A group of comedians, all either on their way up or on their way down, is invited to a fellow superstar comedian’s private island for a mysterious project. But the project, it turns out, is killing them.
Like all good comedy, “Ten Dead Comedians” is light fare, but with a definite bite. It’s less haha-hilarious than I was expecting, but it does have that upending of expectations, that edgy attack on accepted cultural mores, that good stand-up does. The comedians represent a cross-section of contemporary American comedy, including the white blue collar comedian who pokes fun at Liberal America in a heavy (faked) Southern accent, the ultra-liberal Asian lesbian who alienates everyone around her with her crusading, the Hispanic TV show host who harasses women and gays, the washed-up improv instructor, and so on and so forth. Each character has a story, which they get to tell, exposing the sexism, racism, classism, and fame-chasing of their society, and each character has a reason why the others might want to kill them.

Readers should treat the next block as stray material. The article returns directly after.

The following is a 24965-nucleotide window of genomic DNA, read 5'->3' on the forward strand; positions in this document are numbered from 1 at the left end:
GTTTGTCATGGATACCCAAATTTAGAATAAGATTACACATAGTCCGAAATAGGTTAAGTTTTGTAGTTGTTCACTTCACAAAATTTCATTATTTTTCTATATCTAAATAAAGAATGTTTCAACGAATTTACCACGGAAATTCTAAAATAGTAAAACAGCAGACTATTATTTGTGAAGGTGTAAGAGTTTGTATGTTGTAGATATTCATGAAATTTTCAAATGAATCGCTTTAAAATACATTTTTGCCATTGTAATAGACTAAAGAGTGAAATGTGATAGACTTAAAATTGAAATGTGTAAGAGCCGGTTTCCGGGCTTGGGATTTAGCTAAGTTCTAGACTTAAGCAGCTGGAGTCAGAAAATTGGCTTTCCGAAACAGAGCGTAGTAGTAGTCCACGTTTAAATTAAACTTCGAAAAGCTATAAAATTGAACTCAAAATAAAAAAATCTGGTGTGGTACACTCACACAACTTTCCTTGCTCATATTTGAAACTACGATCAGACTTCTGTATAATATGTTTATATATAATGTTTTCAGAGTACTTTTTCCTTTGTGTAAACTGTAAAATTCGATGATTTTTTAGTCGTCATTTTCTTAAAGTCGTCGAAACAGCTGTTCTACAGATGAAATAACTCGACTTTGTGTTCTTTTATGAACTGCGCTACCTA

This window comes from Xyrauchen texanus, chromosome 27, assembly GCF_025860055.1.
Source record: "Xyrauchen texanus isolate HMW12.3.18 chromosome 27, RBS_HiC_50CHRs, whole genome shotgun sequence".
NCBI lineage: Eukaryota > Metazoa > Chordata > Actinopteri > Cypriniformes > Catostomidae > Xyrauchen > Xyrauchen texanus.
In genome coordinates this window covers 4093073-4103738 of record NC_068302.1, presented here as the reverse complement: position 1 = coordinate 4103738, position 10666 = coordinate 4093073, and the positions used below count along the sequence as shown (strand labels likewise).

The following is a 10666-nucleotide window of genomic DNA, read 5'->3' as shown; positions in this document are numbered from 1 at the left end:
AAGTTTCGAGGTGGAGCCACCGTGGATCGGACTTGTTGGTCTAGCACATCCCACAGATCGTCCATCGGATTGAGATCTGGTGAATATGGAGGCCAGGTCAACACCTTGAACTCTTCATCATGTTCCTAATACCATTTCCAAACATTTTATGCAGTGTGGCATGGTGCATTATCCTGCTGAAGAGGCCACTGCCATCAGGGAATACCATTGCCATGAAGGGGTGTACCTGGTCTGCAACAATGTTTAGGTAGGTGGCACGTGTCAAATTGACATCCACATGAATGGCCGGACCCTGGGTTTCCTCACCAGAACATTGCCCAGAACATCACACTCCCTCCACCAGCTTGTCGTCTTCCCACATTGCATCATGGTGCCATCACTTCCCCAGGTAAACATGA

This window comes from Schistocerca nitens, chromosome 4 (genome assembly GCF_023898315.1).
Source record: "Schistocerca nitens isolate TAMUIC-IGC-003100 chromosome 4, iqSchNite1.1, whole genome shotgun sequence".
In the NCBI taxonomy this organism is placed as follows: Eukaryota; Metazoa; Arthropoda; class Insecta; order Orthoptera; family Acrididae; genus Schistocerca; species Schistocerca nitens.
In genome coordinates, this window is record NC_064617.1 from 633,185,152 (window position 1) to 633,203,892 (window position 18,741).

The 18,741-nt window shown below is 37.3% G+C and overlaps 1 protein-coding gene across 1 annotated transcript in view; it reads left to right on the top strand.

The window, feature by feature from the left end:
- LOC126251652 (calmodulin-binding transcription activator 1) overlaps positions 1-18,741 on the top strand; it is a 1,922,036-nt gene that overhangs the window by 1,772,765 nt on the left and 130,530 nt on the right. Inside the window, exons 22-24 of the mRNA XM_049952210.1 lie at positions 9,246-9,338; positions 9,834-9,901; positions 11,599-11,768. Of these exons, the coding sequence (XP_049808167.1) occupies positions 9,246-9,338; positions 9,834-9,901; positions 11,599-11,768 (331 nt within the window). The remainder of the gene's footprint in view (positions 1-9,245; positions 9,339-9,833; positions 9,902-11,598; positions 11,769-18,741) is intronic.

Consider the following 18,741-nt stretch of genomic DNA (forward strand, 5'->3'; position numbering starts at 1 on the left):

I won’t spoil it by saying whodunnit, but readers of this kind of thing will have a good guess, while also being satisfied by the twist that exposes the villain. The plotting is conventional locked-room murder mystery stuff, but it’s done well, with a good balance of surprise and satisfaction, and the action is page-turning. All the characters are sort of likable, or at least pitiable, and sort of irritating jerks, so it’s good that the narrative doesn’t spend too long with any of them, giving multiple points of view in each chapter. This could be confusing, but the characters are all delineated clearly enough that it’s easy enough to sort them out after a couple of chapters. Readers should be beware that the body count is high, as you’d expect, and there is some gore, although not in egregiously large quantities. In the end, “Ten Dead Comedians” is like a good comedy routine–it’s a fun piece of entertainment, with enough of a snap to it to keep you listening, and thinking about it afterwards.
My thanks to NetGalley and the publisher for providing a review copy of this book. All opinions are my own.